Mon Th         3:00 pm -4:20 pm         OLIN 307

PIE Core Course

This course considers the origins and effects of modern capitalist economies, and of the division of labor involved in modern industrial production.  We will focus especially on the transformations of social life and human experience associated with the emergence of 'the economy' and 'the market' as we now know them.  The course will center on discussion of the original works of leading eighteenth through twentieth-century analysts.  Using these texts to challenge and broaden our 'taken for granted' perspective on the kind of economic system we now find ourselves in, we shall, first, critically consider the origins and effects of the modern capitalist system of production.  Here, we will be concerned not only with the system's impact on material prosperity, but also how it affects human capabilities, producers' experiences of time, and our relationship to the natural world.  The second part of the course will then turn to the changing character, experience, and effects of consumption. The course will focus primarily on the seminal works of Adam Smith, Emile Durkheim, Karl Marx, and Max Weber, with supplementary readings by E.P. Thompson, Karl Polanyi and others.

 

CRN

93473

Distribution

C

Course No.

PS 239

Title

The United Nations and Model UN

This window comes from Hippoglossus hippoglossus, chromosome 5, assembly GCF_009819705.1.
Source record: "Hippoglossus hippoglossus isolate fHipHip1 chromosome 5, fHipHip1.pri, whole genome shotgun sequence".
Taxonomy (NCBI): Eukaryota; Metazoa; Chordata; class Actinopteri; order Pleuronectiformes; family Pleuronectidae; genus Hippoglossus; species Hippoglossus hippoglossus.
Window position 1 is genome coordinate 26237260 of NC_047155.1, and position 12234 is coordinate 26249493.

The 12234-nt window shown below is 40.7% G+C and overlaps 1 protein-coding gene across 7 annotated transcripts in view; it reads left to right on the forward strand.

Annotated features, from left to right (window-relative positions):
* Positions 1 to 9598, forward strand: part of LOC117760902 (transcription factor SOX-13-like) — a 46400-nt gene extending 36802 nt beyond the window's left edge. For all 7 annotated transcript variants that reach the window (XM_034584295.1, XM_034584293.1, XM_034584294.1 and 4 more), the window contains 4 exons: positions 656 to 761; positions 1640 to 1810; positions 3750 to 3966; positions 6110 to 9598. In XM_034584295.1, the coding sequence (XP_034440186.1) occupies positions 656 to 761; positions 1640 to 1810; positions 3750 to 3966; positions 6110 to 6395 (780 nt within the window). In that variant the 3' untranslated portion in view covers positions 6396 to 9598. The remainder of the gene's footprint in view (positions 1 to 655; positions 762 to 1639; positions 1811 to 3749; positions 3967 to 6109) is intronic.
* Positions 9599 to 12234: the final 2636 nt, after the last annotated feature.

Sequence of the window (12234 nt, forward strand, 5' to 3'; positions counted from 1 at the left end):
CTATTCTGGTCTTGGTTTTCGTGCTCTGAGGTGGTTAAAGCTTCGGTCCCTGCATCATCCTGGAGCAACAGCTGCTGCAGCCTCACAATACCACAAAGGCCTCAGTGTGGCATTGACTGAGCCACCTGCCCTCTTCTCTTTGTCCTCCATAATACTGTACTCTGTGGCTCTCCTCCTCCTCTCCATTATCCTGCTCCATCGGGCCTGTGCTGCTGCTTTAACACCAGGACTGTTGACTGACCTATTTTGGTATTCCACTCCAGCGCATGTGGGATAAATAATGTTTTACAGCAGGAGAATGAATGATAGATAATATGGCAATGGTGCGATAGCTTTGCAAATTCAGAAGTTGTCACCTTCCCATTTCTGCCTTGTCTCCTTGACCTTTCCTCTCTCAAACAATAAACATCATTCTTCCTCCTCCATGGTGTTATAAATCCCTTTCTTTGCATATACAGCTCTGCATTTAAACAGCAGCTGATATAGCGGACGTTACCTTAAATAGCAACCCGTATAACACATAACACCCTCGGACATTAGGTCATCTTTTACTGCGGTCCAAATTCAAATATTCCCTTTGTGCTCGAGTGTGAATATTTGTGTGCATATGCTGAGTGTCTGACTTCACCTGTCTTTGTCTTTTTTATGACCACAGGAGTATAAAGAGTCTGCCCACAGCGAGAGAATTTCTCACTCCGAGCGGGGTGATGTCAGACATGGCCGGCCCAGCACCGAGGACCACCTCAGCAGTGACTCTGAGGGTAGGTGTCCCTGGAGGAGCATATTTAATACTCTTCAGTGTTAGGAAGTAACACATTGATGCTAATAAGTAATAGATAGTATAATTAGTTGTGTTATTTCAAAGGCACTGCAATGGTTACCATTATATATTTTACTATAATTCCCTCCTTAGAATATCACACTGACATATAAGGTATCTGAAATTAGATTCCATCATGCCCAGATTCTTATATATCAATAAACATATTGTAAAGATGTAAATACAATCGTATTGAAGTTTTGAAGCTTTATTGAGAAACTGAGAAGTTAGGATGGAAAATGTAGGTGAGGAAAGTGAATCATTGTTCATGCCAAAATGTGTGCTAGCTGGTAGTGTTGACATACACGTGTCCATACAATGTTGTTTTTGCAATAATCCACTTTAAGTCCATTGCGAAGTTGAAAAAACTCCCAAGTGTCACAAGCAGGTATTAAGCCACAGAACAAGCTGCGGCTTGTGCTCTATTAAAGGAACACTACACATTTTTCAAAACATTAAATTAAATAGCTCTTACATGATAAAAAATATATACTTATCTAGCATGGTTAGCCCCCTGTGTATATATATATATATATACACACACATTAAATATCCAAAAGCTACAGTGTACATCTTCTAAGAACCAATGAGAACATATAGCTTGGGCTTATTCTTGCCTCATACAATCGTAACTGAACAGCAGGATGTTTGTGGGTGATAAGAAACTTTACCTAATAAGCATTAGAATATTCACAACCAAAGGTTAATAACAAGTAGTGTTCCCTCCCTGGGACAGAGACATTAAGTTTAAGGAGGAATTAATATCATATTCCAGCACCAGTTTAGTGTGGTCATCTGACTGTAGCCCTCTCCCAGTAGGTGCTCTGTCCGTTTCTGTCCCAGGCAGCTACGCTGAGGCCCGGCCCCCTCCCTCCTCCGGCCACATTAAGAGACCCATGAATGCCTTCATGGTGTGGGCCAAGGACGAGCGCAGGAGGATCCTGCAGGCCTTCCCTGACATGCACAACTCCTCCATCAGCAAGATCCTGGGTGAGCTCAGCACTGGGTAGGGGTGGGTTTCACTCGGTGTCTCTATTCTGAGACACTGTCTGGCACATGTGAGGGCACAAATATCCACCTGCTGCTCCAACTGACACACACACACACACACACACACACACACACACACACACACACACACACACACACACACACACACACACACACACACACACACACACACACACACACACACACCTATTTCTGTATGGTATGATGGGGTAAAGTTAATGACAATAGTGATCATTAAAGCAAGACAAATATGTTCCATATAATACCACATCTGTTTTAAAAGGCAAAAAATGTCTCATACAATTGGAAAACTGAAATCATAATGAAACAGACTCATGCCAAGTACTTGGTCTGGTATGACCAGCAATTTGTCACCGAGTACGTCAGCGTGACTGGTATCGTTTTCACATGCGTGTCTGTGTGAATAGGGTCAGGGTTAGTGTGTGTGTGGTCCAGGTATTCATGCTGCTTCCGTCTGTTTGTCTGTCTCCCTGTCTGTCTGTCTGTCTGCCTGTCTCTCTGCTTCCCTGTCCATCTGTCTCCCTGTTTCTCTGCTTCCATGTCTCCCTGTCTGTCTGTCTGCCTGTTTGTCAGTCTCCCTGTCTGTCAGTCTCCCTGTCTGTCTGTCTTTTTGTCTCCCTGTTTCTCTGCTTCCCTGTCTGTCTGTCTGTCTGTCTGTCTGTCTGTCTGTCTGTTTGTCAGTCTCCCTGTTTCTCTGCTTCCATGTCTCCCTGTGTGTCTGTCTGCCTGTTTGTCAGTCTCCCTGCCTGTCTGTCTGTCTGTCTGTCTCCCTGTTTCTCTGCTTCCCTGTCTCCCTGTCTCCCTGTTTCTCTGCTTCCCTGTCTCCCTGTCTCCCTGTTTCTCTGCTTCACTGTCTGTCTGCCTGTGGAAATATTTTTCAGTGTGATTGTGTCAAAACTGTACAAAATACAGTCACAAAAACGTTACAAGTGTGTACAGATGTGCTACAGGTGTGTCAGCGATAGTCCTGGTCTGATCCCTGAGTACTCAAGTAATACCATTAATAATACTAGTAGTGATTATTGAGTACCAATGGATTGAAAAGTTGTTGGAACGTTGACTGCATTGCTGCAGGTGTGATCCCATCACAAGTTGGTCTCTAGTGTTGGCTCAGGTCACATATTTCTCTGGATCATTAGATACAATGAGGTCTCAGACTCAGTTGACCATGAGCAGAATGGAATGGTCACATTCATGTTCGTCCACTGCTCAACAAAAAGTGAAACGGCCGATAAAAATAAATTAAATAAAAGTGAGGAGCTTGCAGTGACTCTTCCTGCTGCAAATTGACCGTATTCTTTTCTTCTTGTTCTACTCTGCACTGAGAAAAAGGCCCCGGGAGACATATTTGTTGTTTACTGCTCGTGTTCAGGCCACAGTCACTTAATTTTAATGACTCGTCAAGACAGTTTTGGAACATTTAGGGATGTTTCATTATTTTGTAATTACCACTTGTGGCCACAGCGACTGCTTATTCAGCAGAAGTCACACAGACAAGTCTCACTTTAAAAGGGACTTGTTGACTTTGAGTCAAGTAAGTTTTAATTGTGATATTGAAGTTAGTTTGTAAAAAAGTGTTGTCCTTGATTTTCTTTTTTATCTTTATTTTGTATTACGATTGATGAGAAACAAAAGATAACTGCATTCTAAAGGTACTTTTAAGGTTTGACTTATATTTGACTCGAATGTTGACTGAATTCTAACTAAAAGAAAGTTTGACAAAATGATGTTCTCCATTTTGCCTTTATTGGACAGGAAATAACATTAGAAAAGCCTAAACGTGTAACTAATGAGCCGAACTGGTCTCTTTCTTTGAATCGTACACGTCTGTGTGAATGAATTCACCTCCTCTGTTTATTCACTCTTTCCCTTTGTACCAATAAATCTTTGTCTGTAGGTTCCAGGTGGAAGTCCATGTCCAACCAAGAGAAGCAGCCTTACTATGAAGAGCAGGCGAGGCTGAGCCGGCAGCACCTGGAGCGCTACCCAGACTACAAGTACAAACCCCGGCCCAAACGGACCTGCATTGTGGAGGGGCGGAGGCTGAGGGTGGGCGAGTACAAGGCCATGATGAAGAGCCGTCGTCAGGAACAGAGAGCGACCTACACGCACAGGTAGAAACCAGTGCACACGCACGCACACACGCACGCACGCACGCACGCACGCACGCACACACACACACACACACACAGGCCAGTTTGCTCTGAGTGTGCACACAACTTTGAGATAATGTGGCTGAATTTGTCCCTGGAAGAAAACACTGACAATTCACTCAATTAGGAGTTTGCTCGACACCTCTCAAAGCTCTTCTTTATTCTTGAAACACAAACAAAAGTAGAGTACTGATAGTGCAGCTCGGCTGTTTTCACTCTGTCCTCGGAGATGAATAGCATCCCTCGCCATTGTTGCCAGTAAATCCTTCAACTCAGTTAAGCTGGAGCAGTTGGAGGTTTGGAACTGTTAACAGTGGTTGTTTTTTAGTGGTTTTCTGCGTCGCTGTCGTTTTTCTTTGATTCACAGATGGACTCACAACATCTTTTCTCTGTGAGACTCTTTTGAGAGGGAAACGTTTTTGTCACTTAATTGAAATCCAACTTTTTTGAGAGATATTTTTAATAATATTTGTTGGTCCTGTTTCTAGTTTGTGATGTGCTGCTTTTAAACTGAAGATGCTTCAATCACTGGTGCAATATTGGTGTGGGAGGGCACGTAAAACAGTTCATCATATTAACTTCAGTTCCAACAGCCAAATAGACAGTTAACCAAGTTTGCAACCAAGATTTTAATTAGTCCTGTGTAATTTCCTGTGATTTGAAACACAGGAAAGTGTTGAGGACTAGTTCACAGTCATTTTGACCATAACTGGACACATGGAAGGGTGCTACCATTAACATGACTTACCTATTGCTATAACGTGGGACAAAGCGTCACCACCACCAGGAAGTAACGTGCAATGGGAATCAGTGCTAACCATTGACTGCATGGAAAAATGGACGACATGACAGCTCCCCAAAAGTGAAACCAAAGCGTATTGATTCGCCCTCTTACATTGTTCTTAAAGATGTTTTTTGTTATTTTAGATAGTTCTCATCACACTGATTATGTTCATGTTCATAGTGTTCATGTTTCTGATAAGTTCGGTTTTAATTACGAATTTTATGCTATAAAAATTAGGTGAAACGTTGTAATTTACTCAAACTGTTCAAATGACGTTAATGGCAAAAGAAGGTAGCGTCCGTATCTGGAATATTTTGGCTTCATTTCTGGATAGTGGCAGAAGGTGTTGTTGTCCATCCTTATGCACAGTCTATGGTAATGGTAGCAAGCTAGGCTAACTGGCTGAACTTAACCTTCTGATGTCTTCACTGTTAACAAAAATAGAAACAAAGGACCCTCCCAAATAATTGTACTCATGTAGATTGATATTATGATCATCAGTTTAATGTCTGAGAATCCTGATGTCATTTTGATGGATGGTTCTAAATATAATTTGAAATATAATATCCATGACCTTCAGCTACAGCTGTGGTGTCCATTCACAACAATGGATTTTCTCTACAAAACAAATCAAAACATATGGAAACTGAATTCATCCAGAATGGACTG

Professor

Jonathan Becker

Schedule

Alternate Wed     4:30 pm – 5:50 pm  OLIN 107

Cross-listed: Human Rights

1 credit* The course would be divided into two parts. The first part will explore the history of the United Nations and will introduce students to its structure and principal aims. It will also focus on the role of specialized agencies and the ways in which alliances impact on the UN’s day-to-day operations. The second part of the course will focus on an assigned country (for each Model UN, each college is assigned a country to represent: this year Bard had represented Azerbaijan and Moldova). It will entail a study of the country’s history, politics and economics and will conclude with the writing of ‘position papers’ that reflect that country’s approach to issues confronting the UN. In addition, there will be a public speaking component. Students taking the course will have the opportunity to participate in a Model United Nations. Students wishing to participate should e-mail jbecker@bard.edu with 1-2 paragraphs indicating why they would like to participate.

*One credit per semester, two-credit course. Students must take both halves to obtain credit.

 

CRN

93481

Distribution

C